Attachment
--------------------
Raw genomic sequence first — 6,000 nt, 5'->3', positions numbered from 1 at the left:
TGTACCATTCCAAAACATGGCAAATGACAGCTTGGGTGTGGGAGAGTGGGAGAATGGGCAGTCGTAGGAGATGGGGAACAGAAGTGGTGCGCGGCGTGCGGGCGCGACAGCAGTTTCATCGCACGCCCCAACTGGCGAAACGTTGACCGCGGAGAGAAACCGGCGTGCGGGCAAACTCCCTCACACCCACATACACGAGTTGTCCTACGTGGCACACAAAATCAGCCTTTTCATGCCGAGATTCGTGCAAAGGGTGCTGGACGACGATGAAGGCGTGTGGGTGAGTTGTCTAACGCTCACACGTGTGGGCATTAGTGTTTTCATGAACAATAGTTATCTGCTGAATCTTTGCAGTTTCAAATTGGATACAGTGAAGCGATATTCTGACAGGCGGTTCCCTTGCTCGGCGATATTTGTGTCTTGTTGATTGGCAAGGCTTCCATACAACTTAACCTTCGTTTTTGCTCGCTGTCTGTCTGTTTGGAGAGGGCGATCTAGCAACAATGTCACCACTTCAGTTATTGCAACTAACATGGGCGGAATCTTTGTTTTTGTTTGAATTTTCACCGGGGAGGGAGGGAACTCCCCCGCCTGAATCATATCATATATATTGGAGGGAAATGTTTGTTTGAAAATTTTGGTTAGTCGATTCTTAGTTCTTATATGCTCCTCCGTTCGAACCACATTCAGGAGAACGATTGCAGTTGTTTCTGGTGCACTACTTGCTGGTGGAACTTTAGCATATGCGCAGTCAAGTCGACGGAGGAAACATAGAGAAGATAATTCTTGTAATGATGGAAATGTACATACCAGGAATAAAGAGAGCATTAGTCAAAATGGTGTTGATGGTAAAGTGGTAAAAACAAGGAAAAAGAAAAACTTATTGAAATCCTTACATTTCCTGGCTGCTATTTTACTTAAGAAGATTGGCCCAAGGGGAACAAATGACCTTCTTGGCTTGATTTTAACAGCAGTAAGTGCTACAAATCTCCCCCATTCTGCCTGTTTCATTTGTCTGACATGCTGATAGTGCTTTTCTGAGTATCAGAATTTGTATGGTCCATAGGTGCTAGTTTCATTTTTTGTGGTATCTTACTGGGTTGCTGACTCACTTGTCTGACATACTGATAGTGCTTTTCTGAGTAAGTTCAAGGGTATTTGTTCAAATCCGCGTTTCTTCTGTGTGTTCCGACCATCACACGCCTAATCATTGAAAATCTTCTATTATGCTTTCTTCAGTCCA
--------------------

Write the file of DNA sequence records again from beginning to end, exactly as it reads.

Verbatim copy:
Raw genomic sequence first — 6,000 nt, 5'->3', positions numbered from 1 at the left:
TGTACCATTCCAAAACATGGCAAATGACAGCTTGGGTGTGGGAGAGTGGGAGAATGGGCAGTCGTAGGAGATGGGGAACAGAAGTGGTGCGCGGCGTGCGGGCGCGACAGCAGTTTCATCGCACGCCCCAACTGGCGAAACGTTGACCGCGGAGAGAAACCGGCGTGCGGGCAAACTCCCTCACACCCACATACACGAGTTGTCCTACGTGGCACACAAAATCAGCCTTTTCATGCCGAGATTCGTGCAAAGGGTGCTGGACGACGATGAAGGCGTGTGGGTGAGTTGTCTAACGCTCACACGTGTGGGCATTAGTGTTTTCATGAACAATAGTTATCTGCTGAATCTTTGCAGTTTCAAATTGGATACAGTGAAGCGATATTCTGACAGGCGGTTCCCTTGCTCGGCGATATTTGTGTCTTGTTGATTGGCAAGGCTTCCATACAACTTAACCTTCGTTTTTGCTCGCTGTCTGTCTGTTTGGAGAGGGCGATCTAGCAACAATGTCACCACTTCAGTTATTGCAACTAACATGGGCGGAATCTTTGTTTTTGTTTGAATTTTCACCGGGGAGGGAGGGAACTCCCCCGCCTGAATCATATCATATATATTGGAGGGAAATGTTTGTTTGAAAATTTTGGTTAGTCGATTCTTAGTTCTTATATGCTCCTCCGTTCGAACCACATTCAGGAGAACGATTGCAGTTGTTTCTGGTGCACTACTTGCTGGTGGAACTTTAGCATATGCGCAGTCAAGTCGACGGAGGAAACATAGAGAAGATAATTCTTGTAATGATGGAAATGTACATACCAGGAATAAAGAGAGCATTAGTCAAAATGGTGTTGATGGTAAAGTGGTAAAAACAAGGAAAAAGAAAAACTTATTGAAATCCTTACATTTCCTGGCTGCTATTTTACTTAAGAAGATTGGCCCAAGGGGAACAAATGACCTTCTTGGCTTGATTTTAACAGCAGTAAGTGCTACAAATCTCCCCCATTCTGCCTGTTTCATTTGTCTGACATGCTGATAGTGCTTTTCTGAGTATCAGAATTTGTATGGTCCATAGGTGCTAGTTTCATTTTTTGTGGTATCTTACTGGGTTGCTGACTCACTTGTCTGACATACTGATAGTGCTTTTCTGAGTAAGTTCAAGGGTATTTGTTCAAATCCGCGTTTCTTCTGTGTGTTCCGACCATCACACGCCTAATCATTGAAAATCTTCTATTATGCTTTCTTCAGTCCA